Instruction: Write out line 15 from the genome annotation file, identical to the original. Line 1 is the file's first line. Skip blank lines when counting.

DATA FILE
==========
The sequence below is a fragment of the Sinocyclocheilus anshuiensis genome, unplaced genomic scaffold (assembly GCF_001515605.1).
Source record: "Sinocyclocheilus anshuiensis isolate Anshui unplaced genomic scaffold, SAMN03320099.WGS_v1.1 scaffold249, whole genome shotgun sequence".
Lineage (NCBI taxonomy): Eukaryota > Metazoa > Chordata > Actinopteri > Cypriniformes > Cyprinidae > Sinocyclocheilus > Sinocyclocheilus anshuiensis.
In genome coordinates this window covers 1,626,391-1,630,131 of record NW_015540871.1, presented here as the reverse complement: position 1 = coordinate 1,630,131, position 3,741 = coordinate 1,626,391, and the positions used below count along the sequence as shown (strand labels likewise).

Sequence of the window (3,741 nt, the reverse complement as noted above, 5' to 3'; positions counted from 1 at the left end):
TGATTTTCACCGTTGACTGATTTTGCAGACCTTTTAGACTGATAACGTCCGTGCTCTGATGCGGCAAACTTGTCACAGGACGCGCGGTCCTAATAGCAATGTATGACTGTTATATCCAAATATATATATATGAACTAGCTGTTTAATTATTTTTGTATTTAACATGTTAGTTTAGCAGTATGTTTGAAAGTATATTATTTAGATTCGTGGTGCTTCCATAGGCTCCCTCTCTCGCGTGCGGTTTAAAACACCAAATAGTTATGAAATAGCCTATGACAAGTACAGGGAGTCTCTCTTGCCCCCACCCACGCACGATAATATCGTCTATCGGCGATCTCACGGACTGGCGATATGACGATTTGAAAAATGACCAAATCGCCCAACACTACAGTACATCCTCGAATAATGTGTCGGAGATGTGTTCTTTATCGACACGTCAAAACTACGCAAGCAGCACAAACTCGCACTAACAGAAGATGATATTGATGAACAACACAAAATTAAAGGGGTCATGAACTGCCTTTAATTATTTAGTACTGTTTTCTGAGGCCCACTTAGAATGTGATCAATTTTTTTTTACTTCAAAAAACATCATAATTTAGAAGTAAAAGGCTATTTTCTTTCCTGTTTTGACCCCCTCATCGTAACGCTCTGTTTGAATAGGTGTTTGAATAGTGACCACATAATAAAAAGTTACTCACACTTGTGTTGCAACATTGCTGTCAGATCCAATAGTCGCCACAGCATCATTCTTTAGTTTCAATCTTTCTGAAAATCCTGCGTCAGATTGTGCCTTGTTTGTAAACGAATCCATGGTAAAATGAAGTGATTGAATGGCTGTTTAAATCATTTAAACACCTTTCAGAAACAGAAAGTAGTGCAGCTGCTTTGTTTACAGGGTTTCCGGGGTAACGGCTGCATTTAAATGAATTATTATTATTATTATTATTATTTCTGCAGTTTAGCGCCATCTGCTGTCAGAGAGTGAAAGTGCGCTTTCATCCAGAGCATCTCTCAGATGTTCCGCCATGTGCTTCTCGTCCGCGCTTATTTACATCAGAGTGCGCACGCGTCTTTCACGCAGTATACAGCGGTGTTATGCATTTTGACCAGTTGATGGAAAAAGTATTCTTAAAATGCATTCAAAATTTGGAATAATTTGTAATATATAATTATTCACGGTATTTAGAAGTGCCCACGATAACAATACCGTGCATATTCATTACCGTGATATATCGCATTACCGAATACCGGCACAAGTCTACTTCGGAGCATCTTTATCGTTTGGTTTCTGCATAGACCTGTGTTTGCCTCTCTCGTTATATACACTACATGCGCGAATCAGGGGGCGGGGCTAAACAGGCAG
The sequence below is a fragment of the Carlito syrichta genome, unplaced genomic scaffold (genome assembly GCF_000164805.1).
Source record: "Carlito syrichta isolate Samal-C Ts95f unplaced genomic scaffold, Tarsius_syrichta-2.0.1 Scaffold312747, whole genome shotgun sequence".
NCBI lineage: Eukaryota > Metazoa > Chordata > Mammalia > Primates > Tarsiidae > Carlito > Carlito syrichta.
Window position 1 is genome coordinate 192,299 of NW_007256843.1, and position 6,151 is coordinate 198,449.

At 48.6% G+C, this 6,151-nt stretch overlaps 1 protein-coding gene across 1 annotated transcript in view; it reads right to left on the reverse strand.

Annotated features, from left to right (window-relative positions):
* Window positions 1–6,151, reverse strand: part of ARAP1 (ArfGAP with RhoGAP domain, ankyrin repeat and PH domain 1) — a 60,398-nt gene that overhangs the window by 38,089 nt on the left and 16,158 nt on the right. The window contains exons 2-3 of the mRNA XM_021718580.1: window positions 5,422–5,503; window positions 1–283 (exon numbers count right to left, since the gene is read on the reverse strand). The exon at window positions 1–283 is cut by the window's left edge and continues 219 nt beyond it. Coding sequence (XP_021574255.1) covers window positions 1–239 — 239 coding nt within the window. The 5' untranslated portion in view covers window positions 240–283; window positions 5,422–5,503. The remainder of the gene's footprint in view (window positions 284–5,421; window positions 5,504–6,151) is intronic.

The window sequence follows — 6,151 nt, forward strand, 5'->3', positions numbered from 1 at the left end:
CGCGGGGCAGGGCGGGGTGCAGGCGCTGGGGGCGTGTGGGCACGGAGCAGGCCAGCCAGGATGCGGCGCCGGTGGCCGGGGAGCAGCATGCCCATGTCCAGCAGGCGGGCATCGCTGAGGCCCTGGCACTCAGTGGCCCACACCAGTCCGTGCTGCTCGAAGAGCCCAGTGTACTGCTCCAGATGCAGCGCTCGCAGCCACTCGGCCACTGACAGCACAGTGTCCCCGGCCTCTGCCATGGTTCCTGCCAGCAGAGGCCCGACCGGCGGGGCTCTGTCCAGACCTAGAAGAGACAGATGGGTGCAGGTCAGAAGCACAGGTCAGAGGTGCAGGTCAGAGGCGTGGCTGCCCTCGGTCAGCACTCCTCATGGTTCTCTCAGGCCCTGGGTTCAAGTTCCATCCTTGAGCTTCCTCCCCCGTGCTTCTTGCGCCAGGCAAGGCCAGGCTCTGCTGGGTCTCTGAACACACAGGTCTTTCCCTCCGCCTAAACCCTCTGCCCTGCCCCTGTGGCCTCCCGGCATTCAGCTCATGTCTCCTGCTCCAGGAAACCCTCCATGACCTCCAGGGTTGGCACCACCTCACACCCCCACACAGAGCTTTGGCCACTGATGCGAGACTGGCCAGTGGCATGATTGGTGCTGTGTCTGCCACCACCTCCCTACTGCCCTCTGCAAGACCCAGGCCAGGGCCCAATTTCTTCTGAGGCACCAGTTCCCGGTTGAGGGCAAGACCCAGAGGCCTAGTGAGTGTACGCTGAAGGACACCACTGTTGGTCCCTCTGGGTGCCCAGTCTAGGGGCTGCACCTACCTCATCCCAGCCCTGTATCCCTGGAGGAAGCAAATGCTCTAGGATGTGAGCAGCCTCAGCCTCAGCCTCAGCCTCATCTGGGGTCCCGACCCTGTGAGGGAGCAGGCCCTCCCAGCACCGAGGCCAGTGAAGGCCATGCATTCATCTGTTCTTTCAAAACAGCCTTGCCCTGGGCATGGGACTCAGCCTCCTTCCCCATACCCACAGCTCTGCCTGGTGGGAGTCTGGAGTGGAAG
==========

CGCGGGGCAGGGCGGGGTGCAGGCGCTGGGGGCGTGTGGGCACGGAGCAGGCCAGCCAGGATGCGGCGCCGGTGGCCGGGGAGCAGCATGCCCATGTCCAGCAGGCGGGCATCGCTGAGGCCCTGGCACTCAGTGGCCCACACCAGTCCGTGCTGCTCGAAGAGCCCAGTGTACTGCTCCAGATGCAGCGCTCGCAGCCACTCGGCCACTGACAGCACAGTGTCCCCGGCCTCTGCCATGGTTCCTGCCAGCAGAGGCCCGACCGGCGGGGCTCTGTCCAGACCTAGAAGAGACAGATGGGTGCAGGTCAGAAGCACAGGTCAGAGGTGCAGGTCAGAGGCGTGGCTGCCCTCGGTCAGCACTCCTCATGGTTCTCTCAGGCCCTGGGTTCAAGTTCCATCCTTGAGCTTCCTCCCCCGTGCTTCTTGCGCCAGGCAAGGCCAGGCTCTGCTGGGTCTCTGAACACACAGGTCTTTCCCTCCGCCTAAACCCTCTGCCCTGCCCCTGTGGCCTCCCGGCATTCAGCTCATGTCTCCTGCTCCAGGAAACCCTCCATGACCTCCAGGGTTGGCACCACCTCACACCCCCACACAGAGCTTTGGCCACTGATGCGAGACTGGCCAGTGGCATGATTGGTGCTGTGTCTGCCACCACCTCCCTACTGCCCTCTGCAAGACCCAGGCCAGGGCCCAATTTCTTCTGAGGCACCAGTTCCCGGTTGAGGGCAAGACCCAGAGGCCTAGTGAGTGTACGCTGAAGGACACCACTGTTGGTCCCTCTGGGTGCCCAGTCTAGGGGCTGCACCTACCTCATCCCAGCCCTGTATCCCTGGAGGAAGCAAATGCTCTAGGATGTGAGCAGCCTCAGCCTCAGCCTCAGCCTCATCTGGGGTCCCGACCCTGTGAGGGAGCAGGCCCTCCCAGCACCGAGGCCAGTGAAGGCCATGCATTCATCTGTTCTTTCAAAACAGCCTTGCCCTGGGCATGGGACTCAGCCTCCTTCCCCATACCCACAGCTCTGCCTGGTGGGAGTCTGGAGTGGAAG